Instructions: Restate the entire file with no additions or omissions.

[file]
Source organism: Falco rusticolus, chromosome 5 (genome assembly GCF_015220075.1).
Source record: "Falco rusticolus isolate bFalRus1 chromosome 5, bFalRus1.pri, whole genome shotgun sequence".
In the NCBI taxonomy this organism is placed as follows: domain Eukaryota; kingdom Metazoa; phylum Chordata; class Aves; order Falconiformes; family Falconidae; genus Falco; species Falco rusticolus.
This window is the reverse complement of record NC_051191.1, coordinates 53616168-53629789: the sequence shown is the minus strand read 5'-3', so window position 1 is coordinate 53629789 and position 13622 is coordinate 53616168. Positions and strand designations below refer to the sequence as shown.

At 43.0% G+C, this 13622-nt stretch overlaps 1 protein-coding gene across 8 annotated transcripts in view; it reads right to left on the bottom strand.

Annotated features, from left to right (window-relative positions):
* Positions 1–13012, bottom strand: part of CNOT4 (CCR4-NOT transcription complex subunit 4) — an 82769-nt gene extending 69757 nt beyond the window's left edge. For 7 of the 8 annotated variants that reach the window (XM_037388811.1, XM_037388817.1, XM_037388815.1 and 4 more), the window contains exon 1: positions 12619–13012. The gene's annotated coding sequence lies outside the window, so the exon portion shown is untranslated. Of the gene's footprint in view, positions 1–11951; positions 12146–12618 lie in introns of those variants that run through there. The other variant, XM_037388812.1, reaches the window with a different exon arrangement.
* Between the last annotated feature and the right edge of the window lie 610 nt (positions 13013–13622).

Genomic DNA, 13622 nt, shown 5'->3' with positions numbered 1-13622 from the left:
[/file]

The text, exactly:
Source organism: Falco rusticolus, chromosome 5 (genome assembly GCF_015220075.1).
Source record: "Falco rusticolus isolate bFalRus1 chromosome 5, bFalRus1.pri, whole genome shotgun sequence".
In the NCBI taxonomy this organism is placed as follows: domain Eukaryota; kingdom Metazoa; phylum Chordata; class Aves; order Falconiformes; family Falconidae; genus Falco; species Falco rusticolus.
This window is the reverse complement of record NC_051191.1, coordinates 53616168-53629789: the sequence shown is the minus strand read 5'-3', so window position 1 is coordinate 53629789 and position 13622 is coordinate 53616168. Positions and strand designations below refer to the sequence as shown.

At 43.0% G+C, this 13622-nt stretch overlaps 1 protein-coding gene across 8 annotated transcripts in view; it reads right to left on the bottom strand.

Annotated features, from left to right (window-relative positions):
* Positions 1–13012, bottom strand: part of CNOT4 (CCR4-NOT transcription complex subunit 4) — an 82769-nt gene extending 69757 nt beyond the window's left edge. For 7 of the 8 annotated variants that reach the window (XM_037388811.1, XM_037388817.1, XM_037388815.1 and 4 more), the window contains exon 1: positions 12619–13012. The gene's annotated coding sequence lies outside the window, so the exon portion shown is untranslated. Of the gene's footprint in view, positions 1–11951; positions 12146–12618 lie in introns of those variants that run through there. The other variant, XM_037388812.1, reaches the window with a different exon arrangement.
* Between the last annotated feature and the right edge of the window lie 610 nt (positions 13013–13622).

Genomic DNA, 13622 nt, shown 5'->3' with positions numbered 1-13622 from the left: